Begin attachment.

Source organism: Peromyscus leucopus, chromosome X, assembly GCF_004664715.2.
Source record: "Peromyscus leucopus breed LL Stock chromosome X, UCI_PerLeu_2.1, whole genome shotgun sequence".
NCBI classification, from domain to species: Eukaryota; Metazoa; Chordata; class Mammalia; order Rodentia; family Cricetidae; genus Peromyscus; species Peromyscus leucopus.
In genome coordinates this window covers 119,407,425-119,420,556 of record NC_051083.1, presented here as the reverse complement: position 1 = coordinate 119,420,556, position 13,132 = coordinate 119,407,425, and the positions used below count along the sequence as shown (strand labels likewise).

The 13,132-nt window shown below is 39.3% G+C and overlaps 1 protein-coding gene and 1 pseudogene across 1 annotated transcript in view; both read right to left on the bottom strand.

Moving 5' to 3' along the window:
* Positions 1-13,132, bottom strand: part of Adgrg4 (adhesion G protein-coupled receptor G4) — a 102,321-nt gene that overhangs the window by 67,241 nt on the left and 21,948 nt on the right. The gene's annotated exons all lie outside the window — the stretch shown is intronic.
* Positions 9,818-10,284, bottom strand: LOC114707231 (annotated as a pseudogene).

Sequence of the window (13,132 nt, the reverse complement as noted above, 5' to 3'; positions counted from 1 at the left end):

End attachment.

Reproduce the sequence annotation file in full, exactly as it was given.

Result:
Source organism: Peromyscus leucopus, chromosome X, assembly GCF_004664715.2.
Source record: "Peromyscus leucopus breed LL Stock chromosome X, UCI_PerLeu_2.1, whole genome shotgun sequence".
NCBI classification, from domain to species: Eukaryota; Metazoa; Chordata; class Mammalia; order Rodentia; family Cricetidae; genus Peromyscus; species Peromyscus leucopus.
In genome coordinates this window covers 119,407,425-119,420,556 of record NC_051083.1, presented here as the reverse complement: position 1 = coordinate 119,420,556, position 13,132 = coordinate 119,407,425, and the positions used below count along the sequence as shown (strand labels likewise).

The 13,132-nt window shown below is 39.3% G+C and overlaps 1 protein-coding gene and 1 pseudogene across 1 annotated transcript in view; both read right to left on the bottom strand.

Moving 5' to 3' along the window:
* Positions 1-13,132, bottom strand: part of Adgrg4 (adhesion G protein-coupled receptor G4) — a 102,321-nt gene that overhangs the window by 67,241 nt on the left and 21,948 nt on the right. The gene's annotated exons all lie outside the window — the stretch shown is intronic.
* Positions 9,818-10,284, bottom strand: LOC114707231 (annotated as a pseudogene).

Sequence of the window (13,132 nt, the reverse complement as noted above, 5' to 3'; positions counted from 1 at the left end):